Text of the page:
Case studies
Case: Starbucks

Starbucks began in 1971, and has grown into a leading coffee location around the world and one of the most admired companies.
Starbucks’ mission is:
To establish Starbucks as the premier purveyor of the finest coffee in the world while maintaining our uncompromising principles as we grow.
The guiding principles are:
  • Provide a great work environment and treat each other with respect and dignity.
  • Embrace diversity as an essential component in the way we do business.
  • Apply the highest standards of excellence to the purchasing, roasting, and fresh delivery of our coffee.
  • Develop enthusiastically satisfied customers all of the time.
  • Contribute positively to our communities and our environment.
  • Recognize that profitability is essential to our future success.
These guiding principles are direct links to social responsibility and define the stakeholders as the employees, the partners, and being a good citizen in its communities. From day one, Starbucks was built with these guiding principles. For example, in 1991, when Starbucks went public, Howard Schultz shared the options with every employee who worked over 20 hours a week – including those who worked behind the counter at local Starbucks stores.
Looking beyond the bottom line, in opening stores, harvesting coffee, and conducting business, Starbucks’ social responsibility is evident:
  1. With employees;
  2. With suppliers – working with NPOs;
  3. With communities;
  4. And more recently with causes or campaign drives;
Starbucks’ actions have had significant influence over the industry as a whole.
With its decision to offer health-care benefits to all employees who work 20 hours a week or more, Starbucks went well beyond the call of duty. A strong business case could have been made that such benefits were not necessary. While retention problems did plague the fast-food industry, many analysts believed that Starbucks went further than it needed to hold on to employees.
Indirectly, the company’s decision to offer health-care coverage to “part-timers” put pressure on other companies to provide similar coverage.
There is a discretionary decision to be made here find the lowest cost solution in the world – free trade or elevate your suppliers. Starbucks has chosen the latter.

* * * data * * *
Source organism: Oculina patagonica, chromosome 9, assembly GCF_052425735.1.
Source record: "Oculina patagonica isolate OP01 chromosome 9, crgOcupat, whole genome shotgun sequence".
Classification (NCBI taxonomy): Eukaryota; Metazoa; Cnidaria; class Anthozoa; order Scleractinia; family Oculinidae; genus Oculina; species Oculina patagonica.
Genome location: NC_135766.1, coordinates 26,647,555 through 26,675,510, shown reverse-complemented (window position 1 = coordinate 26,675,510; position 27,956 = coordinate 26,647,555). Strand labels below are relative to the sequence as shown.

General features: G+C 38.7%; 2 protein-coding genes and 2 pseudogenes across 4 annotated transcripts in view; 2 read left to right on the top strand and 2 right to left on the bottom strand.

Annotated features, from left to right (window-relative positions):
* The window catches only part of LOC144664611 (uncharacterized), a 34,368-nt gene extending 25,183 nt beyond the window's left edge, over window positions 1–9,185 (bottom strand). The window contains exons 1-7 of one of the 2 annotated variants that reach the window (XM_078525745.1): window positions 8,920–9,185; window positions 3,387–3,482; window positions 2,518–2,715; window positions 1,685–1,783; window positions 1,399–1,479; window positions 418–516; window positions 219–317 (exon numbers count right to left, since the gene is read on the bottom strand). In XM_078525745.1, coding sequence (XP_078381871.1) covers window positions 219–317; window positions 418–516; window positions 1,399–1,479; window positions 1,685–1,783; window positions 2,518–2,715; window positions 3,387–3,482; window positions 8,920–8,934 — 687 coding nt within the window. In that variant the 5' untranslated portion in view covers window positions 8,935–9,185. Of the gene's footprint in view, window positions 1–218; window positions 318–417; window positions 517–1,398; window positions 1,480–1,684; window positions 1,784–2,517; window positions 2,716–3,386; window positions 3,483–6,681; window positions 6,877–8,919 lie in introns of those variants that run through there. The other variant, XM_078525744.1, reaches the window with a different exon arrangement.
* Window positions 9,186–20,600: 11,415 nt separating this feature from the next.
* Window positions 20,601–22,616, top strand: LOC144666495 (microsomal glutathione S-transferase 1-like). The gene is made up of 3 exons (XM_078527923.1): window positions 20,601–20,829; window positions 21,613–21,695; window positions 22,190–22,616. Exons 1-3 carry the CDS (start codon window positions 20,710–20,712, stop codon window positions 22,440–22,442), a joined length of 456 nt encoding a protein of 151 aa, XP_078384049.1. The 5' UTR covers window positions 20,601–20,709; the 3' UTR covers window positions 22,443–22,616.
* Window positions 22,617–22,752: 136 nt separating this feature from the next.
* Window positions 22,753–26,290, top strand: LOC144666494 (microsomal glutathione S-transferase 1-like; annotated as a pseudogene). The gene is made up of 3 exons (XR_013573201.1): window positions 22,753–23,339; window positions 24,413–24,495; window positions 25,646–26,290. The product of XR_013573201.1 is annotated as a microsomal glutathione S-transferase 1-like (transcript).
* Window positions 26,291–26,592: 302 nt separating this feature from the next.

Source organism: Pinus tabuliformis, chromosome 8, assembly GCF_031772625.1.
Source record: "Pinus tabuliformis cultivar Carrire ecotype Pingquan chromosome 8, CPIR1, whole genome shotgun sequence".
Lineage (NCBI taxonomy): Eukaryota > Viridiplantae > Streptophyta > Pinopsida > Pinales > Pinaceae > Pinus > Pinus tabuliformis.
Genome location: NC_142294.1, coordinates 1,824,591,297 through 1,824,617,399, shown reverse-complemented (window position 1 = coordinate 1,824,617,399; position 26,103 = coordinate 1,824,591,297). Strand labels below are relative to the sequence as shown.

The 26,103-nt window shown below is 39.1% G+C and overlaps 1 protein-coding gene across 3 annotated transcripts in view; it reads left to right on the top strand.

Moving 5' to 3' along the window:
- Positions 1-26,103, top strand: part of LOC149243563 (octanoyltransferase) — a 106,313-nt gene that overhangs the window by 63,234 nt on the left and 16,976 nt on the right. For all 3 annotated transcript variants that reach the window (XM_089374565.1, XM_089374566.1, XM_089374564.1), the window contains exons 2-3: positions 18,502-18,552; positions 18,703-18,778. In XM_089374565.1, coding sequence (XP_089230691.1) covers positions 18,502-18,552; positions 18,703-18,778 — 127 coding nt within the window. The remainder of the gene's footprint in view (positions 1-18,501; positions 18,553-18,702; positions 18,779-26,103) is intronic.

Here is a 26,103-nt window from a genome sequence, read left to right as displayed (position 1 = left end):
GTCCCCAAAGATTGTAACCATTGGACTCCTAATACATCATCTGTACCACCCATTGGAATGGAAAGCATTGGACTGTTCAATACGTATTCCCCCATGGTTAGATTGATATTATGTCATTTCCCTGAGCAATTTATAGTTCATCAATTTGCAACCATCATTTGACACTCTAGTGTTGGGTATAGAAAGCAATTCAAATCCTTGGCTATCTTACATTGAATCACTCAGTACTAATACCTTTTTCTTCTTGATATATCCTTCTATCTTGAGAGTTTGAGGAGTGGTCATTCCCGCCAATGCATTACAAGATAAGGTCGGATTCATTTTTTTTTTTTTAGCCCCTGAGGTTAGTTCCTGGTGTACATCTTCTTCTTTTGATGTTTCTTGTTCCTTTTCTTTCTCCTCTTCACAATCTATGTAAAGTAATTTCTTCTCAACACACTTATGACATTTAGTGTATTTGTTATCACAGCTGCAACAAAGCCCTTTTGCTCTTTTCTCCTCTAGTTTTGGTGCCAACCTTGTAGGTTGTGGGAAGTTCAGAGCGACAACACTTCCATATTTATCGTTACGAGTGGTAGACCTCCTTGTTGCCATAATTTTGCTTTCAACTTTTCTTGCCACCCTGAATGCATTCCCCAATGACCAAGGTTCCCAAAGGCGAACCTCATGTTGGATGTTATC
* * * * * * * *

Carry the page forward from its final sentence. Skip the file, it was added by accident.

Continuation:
For example, Starbucks recently unveiled guidelines that will pay farmers a premium price if they meet certain environmental, labor, and quality standards. Last year, the company joined TransFair, an organization that guarantees that farmers will receive most of the $1.26 per pound that coffee roasters pay for high-quality beans.
Starbucks’ decision to elevate its suppliers is being carried out in stages as capabilities are built. Its target is to hit 70 percent of the pounds purchased by the end of 2007. Green Mountain takes this program further and pays fair trade prices for all coffee beans.
It is worth noting that the fair trade movement in Europe  where the market for fair trade certified products is three times larger in dollar sales than it is in the U.S. is now persuading mainstream companies to get on board.
Starbucks also developed Coffee and Farmer Equity (CAFÉ) practices in 2004 in conjunction with the environmental charity Conservation International – an NGO. Starbucks did not stop there. It has committed to working closely with suppliers, helping them convert to sustainable practices and offering them long-term contracts as an incentive to do so. This approach helps the company meet the needs of the fair trade industry, as well as increase the quality of the product bought and resold.
Starbucks' program called “Starbucks Make Your Mark” recruits volunteers for assistance with local community and non-profit projects such as cleanup of trails and parks. This campaign has an element of cause promotion (i.e., recruiting customers in their stores to sign up for projects by visiting It also has a community volunteer component, as staff in the Starbucks’ partner stores are also encouraged to show up for the event. It is worth noting that several “chain-adverse” communities have welcomed Starbucks.
Each year, Starbucks sets high standards for attracting a diverse base of contractors and product providers. One such effort launched an innovative business partnership between Starbucks and Johnson Development Corporation called Urban Coffee Opportunities (UCO) – a 50/50 joint venture to provide employment opportunities, training, and quality products in economically disadvantaged metropolitan communities. Today they are providing more than 2,100 jobs in 102 UCO stores.
Annually, Starbucks management does a qualitative assessment to review the significance of its programs to Starbucks and Significance to external stakeholders – see Figure 1. In 2006, the company created a CSR Executive Committee to review programs and report to the board.
While the quantitative impact is not tracked, the sense at Starbucks is that these programs provide clear benefits. Such benefits include attracting and retaining partners, customer loyalty, lower costs, stronger supply chains, and a license to operate.
Starbucks is questioning how to best share practices with retailers around the world.
Another key consideration is whether policies will be considered given such that the company loses its discretionary power.
If you build it responsibly, they will come. Even at a huge enterprise, social responsibility can be contagious.
The respect Starbucks has for individuals that work in their stores is evident to the customer. The investment in suppliers and longer-term relationships supports the high quality coffee served. Starbucks continually receives recognition for outstanding customer satisfaction. That is the bottom line.

Posted on 10/4/2007